Globally economic data has been mixed with mixture of hits and misses in the economic releases. In Asia, Japanese retail sales, household spending and industrial production data for the month of June showed meaningful deceleration, an after effect of sales tax hike and the income squeeze from a rising prices in the economy. We have to understand that if unlimited debasement of money can become the recipe for growth, then by now all the major economic failures should have been glorious success stories in the books of economics.
Chinese PMI was mixed with private July manufacturing PMI estimates coming below expectation but official estimates were a beat. However, both being above the 50 level, indicated ongoing expansion in manufacturing sector in China. In fact over the last few weeks, when the global equity markets have gone into phase of down ward correction, Chinese equities have sprung to life. We could be seeing a shift of money towards China, expecting the mini stimulus measures unveiled by the government over the last few quarters to pump up the economic growth in the nation. At the same time there is hope that Chinese government could liberalise capital flows into the onshore financial markets. However, Chinese economy still remains saddled with excessive debt fulled investments and the immediate hope of economic recovery can occur only if the major world economies show sustained robust growth. Global growth remains stable but far lower than hay days of 2003-07 or 2009-10. At the same time, trade growth relative to world economic growth has also declined, reflecting a shrinking pie of global export market, which has also become too competitive. In such a scenario, the arsenal of an exporting nation remains the strategy of keeping its currency weak and providing support to its exporters. Chinese exporters have had a rough time over the last couple of years, as QE lead hot money flow as propped up the Yuan, at a time, when other Asian, EM and European competitors are following an unofficial competitive FX devaluation policy.
From Europe, consumer price inflation data continued to slide lower, giving discomfort to the European Central Bank. ECB does not want to see asset deflation or debt deflation in Eurozone, where lenders see falling collateral values and rising risk of default. Though it can be argued we have already seen or are still seeing some version of that in several peripheral countries in the currency Union. A debt deflation at a time, when leverage in the financial system remains high, can increase solvency risks. Therefore, in order to avoid that all the central bank does is to pump up the money available in the banking system and then uses various means to incentivise lending, However, credit off take and disbursement can not be fully influenced by a central bank and therefore, at times it becomes akin to pushing on a string.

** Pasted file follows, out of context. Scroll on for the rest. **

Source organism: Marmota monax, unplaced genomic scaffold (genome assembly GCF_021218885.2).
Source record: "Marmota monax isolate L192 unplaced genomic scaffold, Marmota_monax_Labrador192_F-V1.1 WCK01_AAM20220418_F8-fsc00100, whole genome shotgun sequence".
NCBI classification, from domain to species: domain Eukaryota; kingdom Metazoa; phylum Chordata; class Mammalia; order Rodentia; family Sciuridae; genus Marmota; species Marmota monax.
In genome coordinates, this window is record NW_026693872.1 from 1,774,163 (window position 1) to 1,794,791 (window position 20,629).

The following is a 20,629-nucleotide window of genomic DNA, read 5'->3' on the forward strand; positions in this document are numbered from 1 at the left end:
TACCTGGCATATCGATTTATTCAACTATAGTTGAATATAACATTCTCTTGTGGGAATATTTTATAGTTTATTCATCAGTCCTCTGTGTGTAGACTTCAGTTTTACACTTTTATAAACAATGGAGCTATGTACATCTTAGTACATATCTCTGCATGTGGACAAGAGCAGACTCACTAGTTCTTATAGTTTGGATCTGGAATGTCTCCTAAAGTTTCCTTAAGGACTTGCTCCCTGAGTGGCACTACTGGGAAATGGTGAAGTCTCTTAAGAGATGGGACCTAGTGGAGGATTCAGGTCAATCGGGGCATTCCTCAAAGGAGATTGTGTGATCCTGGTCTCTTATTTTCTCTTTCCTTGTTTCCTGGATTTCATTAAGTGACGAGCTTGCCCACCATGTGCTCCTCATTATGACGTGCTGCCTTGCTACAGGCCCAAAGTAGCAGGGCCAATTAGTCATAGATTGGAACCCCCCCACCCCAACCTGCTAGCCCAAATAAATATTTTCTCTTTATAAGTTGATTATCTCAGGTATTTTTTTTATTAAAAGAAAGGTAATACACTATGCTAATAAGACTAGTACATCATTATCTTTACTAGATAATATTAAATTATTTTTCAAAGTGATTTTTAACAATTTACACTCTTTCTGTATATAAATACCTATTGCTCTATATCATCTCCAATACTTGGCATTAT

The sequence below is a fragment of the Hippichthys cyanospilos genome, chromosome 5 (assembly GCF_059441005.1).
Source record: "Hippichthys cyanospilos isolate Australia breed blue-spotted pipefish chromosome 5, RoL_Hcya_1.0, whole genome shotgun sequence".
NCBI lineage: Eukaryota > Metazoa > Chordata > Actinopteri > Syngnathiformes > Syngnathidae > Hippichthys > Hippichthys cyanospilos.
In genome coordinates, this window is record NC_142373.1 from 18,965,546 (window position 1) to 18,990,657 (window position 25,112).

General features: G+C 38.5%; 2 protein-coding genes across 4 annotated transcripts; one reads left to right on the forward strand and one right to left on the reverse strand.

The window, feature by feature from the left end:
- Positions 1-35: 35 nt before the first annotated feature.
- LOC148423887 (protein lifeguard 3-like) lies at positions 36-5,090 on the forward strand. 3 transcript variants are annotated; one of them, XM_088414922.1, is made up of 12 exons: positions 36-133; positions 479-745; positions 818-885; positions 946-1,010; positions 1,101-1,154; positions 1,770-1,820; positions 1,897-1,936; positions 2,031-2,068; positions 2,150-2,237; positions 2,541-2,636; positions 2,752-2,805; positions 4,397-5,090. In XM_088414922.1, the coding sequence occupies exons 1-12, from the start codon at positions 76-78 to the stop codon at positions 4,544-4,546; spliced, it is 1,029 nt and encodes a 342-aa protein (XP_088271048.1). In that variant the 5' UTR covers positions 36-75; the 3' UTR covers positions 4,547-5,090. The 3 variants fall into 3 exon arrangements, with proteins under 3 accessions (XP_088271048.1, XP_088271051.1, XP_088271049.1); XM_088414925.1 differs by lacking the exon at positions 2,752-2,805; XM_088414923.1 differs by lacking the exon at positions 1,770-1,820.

In Europe, PMI survey of the peripheral businesses failed to beat estimates but in Germany, retail sales were upbeat. In Spain, Q2 GDP posted a growth of 0.6%, beating estimates. In US, Q2 GDP was much better than expected, printing at 4%. Growth was broad based with inventory accumulation and business investments contributing strongly. However, US regional economic survey like the Chicago PMI was a shocker. The ISM manufacturing survey in US did fairly well. US economy added 209K jobs in July, a six straight months of 200+ jobs growth. Consumer sentiment was upbeat in US and the wage growth showed signs of improvement.
US Fed has been conducting a very inflationary monetary policy over the last 6 years and the effect of this enormous inflation has been largely confined more to the global asset market and domestic housing market. Over the last few years, price levels of goods and services have started to tick higher, though wage growth has been anemic. We have to understand that labour wages are a lagging indicator and it can never be a true measure of inflation in the economy. One can track money supply growth to understand inflation or debasement of currency, whose effect is of a general increase in price levels from asset prices to prices of goods and services in the economy. Therefore, we believe effect of inflation, will felt in the future. The question therefore, remains can US Fed continue to pursue the extraordinary accommodation it is currently doing. This uncertainty and also the stoppage of QE3 can cause a shift in carry trade away from the US Dollar into ongoing debasing currency like Euro and Yen. This handover of the liquidity baton can create turmoil and volatility in the financial markets. Hence, over the next 3/4 months, can see volatility rise and so the US Dollar. However, the strength of the US Dollar might be more of a slow and steady kind than a sharp and quick one. Though latter can occur incase an economic and/or geo-political crises emerges.
Over the near term, keep an eye on the US economic data, as an upbeat economy and higher inflation metric can fan expectation of a reversal in US Fed policy, which will be supportive for the US Dollar, Indian Rupee can trade within a range of 60;40/60 and 61;25/50 on spot. RBI monetary policy will be the key focus, where a status quo is expected.
By Anindya Banerjee, analyst, Kotak Securities